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I recommend Code: The Hidden Language of Computer Hardware and Software by Charles Petzold [1]. It is far more comprehensive than the OP, goes from pre-computer code, to electrical circuits, to an overview of assembly. No prior knowledge needed except how to read.

1. https://www.amazon.com/Code-Language-Computer-Hardware-Softw...




The amazing thing about Code is how it traces the connection of formal logic (in the Aristotelian sense) to the, as you say, pre-computer code of braille and even flag signals to form the foundations of modern computing.

I am a self-taught developer and probably had 10 years experience in web development when I first read Code. I would have these little moments of revelation where my mind would get ahead of the narrative of the text because I was working backwards from my higher level understanding to Petzolds lower level descriptions. I think of this book fairly often when reading technical documentation or articles.

I recently listened to Jim Keller relate engineering and design to following recipes in cooking [1]. Most people just execute stacks of recipes in their day-to-day life and they can be very good at that and the results of what they make can be very good. But to be an expert at cooking you need to achieve a deeper understanding of what is food and how food works (say, on a physics or thermodynamic level). I am very much a programming recipe executor but reading Code I got to touch some elements of expertise, which was rewarding.

https://youtu.be/Nb2tebYAaOA?t=1351


Code's good but it doesn't cover Kleisli categories and Kleisli composition, Peano arithmetic, parametric polymorphism, sum types, pattern matching, or any of numerous other things covered in Maguire's How These Things Work. So it's not accurate to say Code is "far more comprehensive"; Code mentions FORTRAN, ALGOL, COBOL, PL/1, and BASIC, but the example programs it contains are written in assembly, ALGOL, and BASIC. It doesn't contain any programs you can actually run except for an three-line BASIC program and some even simpler assembly programs.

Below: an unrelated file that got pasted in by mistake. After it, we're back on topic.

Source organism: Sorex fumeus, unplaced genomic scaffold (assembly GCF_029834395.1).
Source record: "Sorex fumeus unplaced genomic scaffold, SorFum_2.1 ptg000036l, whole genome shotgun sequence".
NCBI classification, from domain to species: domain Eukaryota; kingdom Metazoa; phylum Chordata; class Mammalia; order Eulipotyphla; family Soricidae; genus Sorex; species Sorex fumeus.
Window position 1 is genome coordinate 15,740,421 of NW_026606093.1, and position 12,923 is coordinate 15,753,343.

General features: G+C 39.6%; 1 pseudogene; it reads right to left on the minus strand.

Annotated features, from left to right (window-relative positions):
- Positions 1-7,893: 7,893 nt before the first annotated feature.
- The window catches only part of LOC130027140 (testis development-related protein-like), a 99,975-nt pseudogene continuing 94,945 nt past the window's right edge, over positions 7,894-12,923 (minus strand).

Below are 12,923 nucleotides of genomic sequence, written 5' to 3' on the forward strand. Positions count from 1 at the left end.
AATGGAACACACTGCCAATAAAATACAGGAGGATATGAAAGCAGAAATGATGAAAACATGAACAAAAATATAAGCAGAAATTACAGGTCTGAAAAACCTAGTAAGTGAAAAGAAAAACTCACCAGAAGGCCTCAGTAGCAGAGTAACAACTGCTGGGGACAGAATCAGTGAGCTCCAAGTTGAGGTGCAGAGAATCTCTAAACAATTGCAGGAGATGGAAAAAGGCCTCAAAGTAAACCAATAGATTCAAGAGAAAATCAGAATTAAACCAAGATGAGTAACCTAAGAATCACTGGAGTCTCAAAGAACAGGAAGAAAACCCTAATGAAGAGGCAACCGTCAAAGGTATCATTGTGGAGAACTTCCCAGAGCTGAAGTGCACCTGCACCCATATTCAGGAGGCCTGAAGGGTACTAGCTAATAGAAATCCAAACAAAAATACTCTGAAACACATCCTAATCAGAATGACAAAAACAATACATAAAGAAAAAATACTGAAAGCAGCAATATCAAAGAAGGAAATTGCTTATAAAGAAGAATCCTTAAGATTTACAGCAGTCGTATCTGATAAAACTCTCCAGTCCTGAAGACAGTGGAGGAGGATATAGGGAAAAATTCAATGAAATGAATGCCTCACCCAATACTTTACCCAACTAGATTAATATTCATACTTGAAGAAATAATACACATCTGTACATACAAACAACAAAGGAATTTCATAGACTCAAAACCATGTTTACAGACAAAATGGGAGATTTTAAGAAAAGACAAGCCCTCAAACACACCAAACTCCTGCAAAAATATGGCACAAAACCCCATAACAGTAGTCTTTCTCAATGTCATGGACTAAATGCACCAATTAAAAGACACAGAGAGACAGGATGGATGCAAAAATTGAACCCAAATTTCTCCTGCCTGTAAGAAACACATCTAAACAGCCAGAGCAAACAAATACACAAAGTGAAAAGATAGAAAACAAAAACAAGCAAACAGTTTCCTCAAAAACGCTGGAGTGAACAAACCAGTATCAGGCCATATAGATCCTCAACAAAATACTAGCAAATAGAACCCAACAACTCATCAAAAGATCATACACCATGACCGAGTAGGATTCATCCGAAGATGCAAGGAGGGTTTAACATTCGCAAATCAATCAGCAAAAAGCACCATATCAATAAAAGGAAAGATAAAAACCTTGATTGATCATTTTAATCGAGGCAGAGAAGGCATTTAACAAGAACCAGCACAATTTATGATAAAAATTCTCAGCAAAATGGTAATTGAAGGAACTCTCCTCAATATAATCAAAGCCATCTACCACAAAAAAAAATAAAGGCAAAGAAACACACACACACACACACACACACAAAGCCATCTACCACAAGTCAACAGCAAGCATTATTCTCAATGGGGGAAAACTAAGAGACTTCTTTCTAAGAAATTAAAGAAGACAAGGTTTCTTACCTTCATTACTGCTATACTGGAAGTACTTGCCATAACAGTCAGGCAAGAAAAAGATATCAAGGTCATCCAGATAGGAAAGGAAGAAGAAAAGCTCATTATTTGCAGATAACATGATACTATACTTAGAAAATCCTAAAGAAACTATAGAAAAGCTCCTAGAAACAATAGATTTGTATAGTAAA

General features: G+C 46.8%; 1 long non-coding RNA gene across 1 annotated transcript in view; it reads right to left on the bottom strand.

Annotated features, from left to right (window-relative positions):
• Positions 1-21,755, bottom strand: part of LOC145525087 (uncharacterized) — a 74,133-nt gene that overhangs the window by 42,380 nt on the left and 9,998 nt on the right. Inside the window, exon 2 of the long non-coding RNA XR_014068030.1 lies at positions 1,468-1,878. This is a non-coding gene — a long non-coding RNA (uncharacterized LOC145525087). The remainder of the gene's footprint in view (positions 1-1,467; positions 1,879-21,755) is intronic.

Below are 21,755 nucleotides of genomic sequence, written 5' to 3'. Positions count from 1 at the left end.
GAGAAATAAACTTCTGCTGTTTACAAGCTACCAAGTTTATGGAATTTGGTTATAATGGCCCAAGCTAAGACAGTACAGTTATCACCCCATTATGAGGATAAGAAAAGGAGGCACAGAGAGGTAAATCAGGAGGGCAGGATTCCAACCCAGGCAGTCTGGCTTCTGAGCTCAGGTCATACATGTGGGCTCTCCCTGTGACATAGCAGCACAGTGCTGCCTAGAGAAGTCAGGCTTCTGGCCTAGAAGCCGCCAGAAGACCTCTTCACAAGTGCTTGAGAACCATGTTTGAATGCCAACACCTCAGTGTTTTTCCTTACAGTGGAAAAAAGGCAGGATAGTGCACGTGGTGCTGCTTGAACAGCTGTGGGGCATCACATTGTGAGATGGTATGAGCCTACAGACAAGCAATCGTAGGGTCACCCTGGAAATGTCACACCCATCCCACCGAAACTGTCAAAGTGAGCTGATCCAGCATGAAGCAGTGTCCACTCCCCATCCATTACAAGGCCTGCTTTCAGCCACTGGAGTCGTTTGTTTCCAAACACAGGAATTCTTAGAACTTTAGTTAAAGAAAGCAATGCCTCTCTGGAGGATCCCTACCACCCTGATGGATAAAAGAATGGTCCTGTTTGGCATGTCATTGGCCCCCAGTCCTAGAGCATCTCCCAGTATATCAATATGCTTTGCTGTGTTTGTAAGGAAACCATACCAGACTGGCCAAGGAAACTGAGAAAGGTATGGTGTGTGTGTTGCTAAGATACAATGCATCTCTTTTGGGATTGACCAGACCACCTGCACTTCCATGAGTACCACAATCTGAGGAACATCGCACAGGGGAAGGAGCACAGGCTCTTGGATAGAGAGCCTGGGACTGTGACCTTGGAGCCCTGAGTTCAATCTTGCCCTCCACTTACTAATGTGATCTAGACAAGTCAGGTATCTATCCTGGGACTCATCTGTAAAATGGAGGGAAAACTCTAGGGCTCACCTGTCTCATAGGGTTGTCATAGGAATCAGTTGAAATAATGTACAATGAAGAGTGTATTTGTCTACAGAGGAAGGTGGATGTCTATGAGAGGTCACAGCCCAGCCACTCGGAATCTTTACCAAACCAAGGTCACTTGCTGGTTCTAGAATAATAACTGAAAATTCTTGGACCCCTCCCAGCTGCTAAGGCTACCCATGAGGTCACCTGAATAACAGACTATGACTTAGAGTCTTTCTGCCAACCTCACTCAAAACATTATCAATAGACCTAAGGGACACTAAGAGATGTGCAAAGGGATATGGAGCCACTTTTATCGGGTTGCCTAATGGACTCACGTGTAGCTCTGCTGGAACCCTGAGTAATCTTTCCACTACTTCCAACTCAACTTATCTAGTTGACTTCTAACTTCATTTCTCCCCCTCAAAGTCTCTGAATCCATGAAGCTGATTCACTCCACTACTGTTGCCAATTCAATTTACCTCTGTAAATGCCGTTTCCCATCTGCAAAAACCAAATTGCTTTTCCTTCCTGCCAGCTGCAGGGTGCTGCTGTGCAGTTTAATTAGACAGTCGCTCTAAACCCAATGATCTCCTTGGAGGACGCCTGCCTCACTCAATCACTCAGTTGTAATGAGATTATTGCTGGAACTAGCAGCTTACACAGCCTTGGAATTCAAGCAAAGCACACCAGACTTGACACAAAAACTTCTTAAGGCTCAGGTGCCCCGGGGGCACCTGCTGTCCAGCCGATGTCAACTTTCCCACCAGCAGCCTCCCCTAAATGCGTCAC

You are correct, Code does not contain all of the knowledge relevant to computer science. In fact, no book does, as far as I'm aware. But it is far more comprehensive than the OP because it covers a greater breadth of subjects and in greater depth with more accessibility. You're comparing 50 pages of blog posts to 300 pages of book.


I think there's more computer science in those 50 pages, really. It's an easy win.


"The Architecture of Symbolic Computers" by Kogge comes close.


It's very depressing that I've been a developer for 8 years and I've never heard any of those terms you mentioned. I'm self taught but I've always felt like I should go back and really learn the fundamentals.


I'm not saying you shouldn't always strive to learn new things (for your own personal growth and curiosity), but I think it's important to point out that the link between being a developer and knowing about these things-- esoteric topics of applied Mathematics-- is pretty weak.

Imagine a carpenter spending their time getting a chemistry degree in order to better understand how wood glue works.


I don't think so. Understanding what goes on underneath the hood is really what differentiates decent coders from great engineers. Compare the data structures of Subversion to those of git. Or look at some of the work John Carmack did in video games. That requires depth.

If your goal is to be a carpenter who puts together housing frames, you absolutely don't need depth. You're also interchangeable and get paid union blue collar wages. On the other hand, if you want to be a craftsman who invents new wooden things, you need depth in some direction, be that structural engineering, artistic, or otherwise.

There's a ceiling you hit unless you learn much more of this stuff. The direction is your choice (but new APIs ain't it -- we're talking depth).